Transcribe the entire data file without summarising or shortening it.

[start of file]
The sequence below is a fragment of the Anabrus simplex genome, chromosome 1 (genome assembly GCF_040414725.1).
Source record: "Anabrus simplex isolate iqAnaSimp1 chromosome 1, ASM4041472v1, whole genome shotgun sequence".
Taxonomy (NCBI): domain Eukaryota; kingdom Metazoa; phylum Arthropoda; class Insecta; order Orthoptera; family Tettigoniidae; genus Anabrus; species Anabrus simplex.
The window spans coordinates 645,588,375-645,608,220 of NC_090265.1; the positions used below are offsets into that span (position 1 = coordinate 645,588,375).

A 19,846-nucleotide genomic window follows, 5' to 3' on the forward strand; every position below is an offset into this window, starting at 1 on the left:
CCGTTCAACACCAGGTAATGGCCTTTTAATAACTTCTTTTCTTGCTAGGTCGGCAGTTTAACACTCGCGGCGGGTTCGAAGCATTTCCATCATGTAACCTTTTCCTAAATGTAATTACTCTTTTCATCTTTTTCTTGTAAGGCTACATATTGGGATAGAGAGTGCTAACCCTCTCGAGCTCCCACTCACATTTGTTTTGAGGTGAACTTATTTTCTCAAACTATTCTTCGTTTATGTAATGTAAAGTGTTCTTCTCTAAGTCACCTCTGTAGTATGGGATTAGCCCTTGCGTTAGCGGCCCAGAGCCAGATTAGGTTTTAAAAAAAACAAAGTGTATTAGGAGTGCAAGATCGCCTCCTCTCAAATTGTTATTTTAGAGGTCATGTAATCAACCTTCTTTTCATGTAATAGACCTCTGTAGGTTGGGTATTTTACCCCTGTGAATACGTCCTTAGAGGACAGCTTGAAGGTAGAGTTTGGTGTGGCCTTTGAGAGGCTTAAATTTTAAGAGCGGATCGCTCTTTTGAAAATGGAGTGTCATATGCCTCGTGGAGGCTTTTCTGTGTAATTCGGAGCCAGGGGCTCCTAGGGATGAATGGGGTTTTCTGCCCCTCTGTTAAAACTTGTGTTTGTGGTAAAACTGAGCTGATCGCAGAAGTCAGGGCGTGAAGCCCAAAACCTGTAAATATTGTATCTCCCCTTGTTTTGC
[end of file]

The sequence below is a fragment of the Anabrus simplex genome, chromosome 1 (genome assembly GCF_040414725.1).
Source record: "Anabrus simplex isolate iqAnaSimp1 chromosome 1, ASM4041472v1, whole genome shotgun sequence".
Taxonomy (NCBI): domain Eukaryota; kingdom Metazoa; phylum Arthropoda; class Insecta; order Orthoptera; family Tettigoniidae; genus Anabrus; species Anabrus simplex.
The window spans coordinates 645,588,375-645,608,220 of NC_090265.1; the positions used below are offsets into that span (position 1 = coordinate 645,588,375).

A 19,846-nucleotide genomic window follows, 5' to 3' on the forward strand; every position below is an offset into this window, starting at 1 on the left:
CCGTTCAACACCAGGTAATGGCCTTTTAATAACTTCTTTTCTTGCTAGGTCGGCAGTTTAACACTCGCGGCGGGTTCGAAGCATTTCCATCATGTAACCTTTTCCTAAATGTAATTACTCTTTTCATCTTTTTCTTGTAAGGCTACATATTGGGATAGAGAGTGCTAACCCTCTCGAGCTCCCACTCACATTTGTTTTGAGGTGAACTTATTTTCTCAAACTATTCTTCGTTTATGTAATGTAAAGTGTTCTTCTCTAAGTCACCTCTGTAGTATGGGATTAGCCCTTGCGTTAGCGGCCCAGAGCCAGATTAGGTTTTAAAAAAAACAAAGTGTATTAGGAGTGCAAGATCGCCTCCTCTCAAATTGTTATTTTAGAGGTCATGTAATCAACCTTCTTTTCATGTAATAGACCTCTGTAGGTTGGGTATTTTACCCCTGTGAATACGTCCTTAGAGGACAGCTTGAAGGTAGAGTTTGGTGTGGCCTTTGAGAGGCTTAAATTTTAAGAGCGGATCGCTCTTTTGAAAATGGAGTGTCATATGCCTCGTGGAGGCTTTTCTGTGTAATTCGGAGCCAGGGGCTCCTAGGGATGAATGGGGTTTTCTGCCCCTCTGTTAAAACTTGTGTTTGTGGTAAAACTGAGCTGATCGCAGAAGTCAGGGCGTGAAGCCCAAAACCTGTAAATATTGTATCTCCCCTTGTTTTGC